“Smart” diaper for bedside urine testing

Urine can reveal a lot about a person’s health. But doctors currently don’t have a convenient or quick way to track the concentration of important compounds in their patients’ urine. Today, researchers who report in Nanomaterials applied by ACS have designed a flexible sensor that fits in a diaper, measures multiple components in urine and can share these results via Bluetooth to provide real-time bedside analytics for incontinent, elderly or infant patients.

The concentration of certain compounds in urine can provide information about many different conditions, including kidney disease, urinary tract infections, and electrolyte deficiencies. Although many people with diabetes monitor their blood sugar with blood tests, the glucose levels in their urine can also show spikes or dips. To test urine, however, doctors usually have to order a urine test from a hospital lab, which is time-consuming, or use paper test strips, which aren’t very sensitive. Neither system can provide rapid bedside analyses. Some researchers have explored wearable devices to monitor health markers, such as the electrolyte and sugar content of sweat. So, Xi Xie, Hui-Jiun Chen and their colleagues wanted to design a similar type of wearable device that could accurately and sensitively measure the concentration of several health markers in urine and give real-time feedback to healthcare providers. care.

The team first fabricated an array of flexible electrodes the size of a US quarter. They included five different electrodes on the array that were designed to specifically detect potassium ions, sodium ions, hydrogen peroxide, uric acid or glucose, which are biomarkers for various conditions. Next, they connected the network to a circuit board with a Bluetooth module and a lithium-ion battery power source. When the array was exposed to urine samples from three volunteers, it performed as well as a commercial urine testing system. Then the researchers embedded the array in a layer and found that when urine was present, they could get readable signals for the biomarkers. However, they predict that in a real environment, where dry diapers slowly become saturated with urine, the electrode array would have to take several steps to obtain stable readings. So, with optimization, this “smart” layer could be a way to provide quick and painless urinalysis with wearable device technology, the researchers say.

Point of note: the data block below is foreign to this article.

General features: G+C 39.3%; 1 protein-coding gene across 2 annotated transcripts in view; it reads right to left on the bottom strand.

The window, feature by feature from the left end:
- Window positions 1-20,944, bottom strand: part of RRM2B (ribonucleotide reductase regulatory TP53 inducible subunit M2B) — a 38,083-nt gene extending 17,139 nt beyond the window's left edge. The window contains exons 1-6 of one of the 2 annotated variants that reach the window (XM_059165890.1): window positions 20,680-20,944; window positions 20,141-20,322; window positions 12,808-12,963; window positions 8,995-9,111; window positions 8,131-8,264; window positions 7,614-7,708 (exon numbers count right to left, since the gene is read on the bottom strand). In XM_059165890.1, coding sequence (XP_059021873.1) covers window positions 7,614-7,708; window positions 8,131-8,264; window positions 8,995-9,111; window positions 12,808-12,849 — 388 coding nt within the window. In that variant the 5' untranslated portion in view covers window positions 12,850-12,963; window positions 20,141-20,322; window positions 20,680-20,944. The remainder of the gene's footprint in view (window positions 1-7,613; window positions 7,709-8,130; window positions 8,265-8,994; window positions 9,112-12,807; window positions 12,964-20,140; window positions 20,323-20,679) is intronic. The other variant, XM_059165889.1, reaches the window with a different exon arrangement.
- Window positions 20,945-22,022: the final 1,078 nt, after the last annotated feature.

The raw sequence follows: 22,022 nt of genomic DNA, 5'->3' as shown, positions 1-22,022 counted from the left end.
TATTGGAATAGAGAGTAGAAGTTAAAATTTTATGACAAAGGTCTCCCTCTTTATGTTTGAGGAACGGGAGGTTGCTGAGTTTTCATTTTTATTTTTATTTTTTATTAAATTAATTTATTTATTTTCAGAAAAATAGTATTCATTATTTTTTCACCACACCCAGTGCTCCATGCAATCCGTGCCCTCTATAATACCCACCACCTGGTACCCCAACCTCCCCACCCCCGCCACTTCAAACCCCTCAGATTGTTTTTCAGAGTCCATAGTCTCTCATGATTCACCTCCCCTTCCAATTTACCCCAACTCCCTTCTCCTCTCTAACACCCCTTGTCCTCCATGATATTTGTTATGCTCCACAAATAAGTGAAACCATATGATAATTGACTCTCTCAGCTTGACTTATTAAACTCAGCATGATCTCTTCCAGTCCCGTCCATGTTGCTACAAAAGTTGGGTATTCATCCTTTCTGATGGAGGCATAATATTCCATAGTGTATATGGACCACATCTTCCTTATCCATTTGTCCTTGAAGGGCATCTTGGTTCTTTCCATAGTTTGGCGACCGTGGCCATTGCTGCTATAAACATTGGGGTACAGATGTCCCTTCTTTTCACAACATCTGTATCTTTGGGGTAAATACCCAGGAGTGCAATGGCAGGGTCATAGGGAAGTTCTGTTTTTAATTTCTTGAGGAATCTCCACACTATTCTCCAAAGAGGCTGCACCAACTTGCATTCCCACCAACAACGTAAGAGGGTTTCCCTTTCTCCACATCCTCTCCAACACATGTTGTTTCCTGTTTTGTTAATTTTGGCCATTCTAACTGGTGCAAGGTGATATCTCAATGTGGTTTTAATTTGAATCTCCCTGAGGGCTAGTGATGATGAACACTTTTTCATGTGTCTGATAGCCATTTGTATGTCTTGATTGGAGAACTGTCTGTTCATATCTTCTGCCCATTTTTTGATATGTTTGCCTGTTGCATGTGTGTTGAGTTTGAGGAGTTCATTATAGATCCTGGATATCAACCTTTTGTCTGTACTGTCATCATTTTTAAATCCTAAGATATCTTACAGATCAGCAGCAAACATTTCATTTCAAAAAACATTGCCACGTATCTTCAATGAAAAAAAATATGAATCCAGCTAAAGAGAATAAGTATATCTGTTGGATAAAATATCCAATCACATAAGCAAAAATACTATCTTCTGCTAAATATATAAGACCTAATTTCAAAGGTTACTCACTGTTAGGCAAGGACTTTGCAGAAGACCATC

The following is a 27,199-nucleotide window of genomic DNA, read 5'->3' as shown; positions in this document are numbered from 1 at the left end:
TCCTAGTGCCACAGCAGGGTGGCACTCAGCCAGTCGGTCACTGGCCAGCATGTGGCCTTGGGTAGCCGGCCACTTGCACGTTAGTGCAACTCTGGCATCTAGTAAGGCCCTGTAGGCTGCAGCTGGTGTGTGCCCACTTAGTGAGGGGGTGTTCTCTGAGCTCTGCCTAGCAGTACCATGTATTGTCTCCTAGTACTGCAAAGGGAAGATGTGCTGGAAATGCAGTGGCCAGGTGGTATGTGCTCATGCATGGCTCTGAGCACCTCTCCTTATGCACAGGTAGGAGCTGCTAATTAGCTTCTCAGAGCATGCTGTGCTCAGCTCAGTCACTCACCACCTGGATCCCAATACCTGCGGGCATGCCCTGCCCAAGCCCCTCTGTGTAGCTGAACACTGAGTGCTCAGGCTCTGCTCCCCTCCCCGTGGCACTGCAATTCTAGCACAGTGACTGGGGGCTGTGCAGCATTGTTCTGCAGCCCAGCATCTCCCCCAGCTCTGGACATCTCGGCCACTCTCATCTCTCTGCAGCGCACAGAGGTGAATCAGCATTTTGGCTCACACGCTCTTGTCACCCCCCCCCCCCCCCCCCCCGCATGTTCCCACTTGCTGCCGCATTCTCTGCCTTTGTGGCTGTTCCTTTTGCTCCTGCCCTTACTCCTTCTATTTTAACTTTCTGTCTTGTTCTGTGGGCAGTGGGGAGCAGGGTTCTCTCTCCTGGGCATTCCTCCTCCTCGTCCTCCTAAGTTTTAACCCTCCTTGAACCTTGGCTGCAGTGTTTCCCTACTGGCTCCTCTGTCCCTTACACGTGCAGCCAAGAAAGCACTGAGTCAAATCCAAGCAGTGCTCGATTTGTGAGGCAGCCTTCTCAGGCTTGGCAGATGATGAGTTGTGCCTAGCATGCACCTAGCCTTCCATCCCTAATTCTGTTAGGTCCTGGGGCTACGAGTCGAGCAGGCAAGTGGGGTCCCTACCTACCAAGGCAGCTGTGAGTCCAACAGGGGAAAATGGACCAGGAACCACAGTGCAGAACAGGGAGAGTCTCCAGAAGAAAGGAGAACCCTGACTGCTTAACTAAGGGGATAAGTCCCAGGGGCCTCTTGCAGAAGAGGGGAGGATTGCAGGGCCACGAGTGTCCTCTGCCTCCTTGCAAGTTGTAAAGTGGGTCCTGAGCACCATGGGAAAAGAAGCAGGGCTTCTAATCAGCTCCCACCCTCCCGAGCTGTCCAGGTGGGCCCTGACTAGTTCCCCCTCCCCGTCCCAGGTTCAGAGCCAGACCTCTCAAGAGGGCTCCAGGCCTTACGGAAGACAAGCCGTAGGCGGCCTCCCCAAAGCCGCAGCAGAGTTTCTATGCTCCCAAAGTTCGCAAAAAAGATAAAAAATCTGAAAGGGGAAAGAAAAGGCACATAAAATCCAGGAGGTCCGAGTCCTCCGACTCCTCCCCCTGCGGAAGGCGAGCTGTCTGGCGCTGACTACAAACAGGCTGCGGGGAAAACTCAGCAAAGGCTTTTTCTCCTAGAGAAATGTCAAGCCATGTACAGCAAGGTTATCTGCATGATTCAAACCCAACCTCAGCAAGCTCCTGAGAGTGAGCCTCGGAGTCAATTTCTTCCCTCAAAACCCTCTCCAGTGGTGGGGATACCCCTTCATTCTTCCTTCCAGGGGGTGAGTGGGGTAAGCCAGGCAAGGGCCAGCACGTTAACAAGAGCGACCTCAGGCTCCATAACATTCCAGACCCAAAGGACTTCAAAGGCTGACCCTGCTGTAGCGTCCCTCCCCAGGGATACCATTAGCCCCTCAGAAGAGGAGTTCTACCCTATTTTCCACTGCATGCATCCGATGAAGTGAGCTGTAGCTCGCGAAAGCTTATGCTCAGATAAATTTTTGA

The authors acknowledge funding from China’s National Key R&D Program; the National Natural Science Foundation of China; China Postdoctoral Science Foundation; the science and technology program in Guangzhou, China; Guangdong Basic and Applied Research Foundation; Sun Yat-Sen University Key Program; and the laboratory in Pazhou, Guangdong.

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Materials provided by American chemical society. Note: Content may be edited for style and length.

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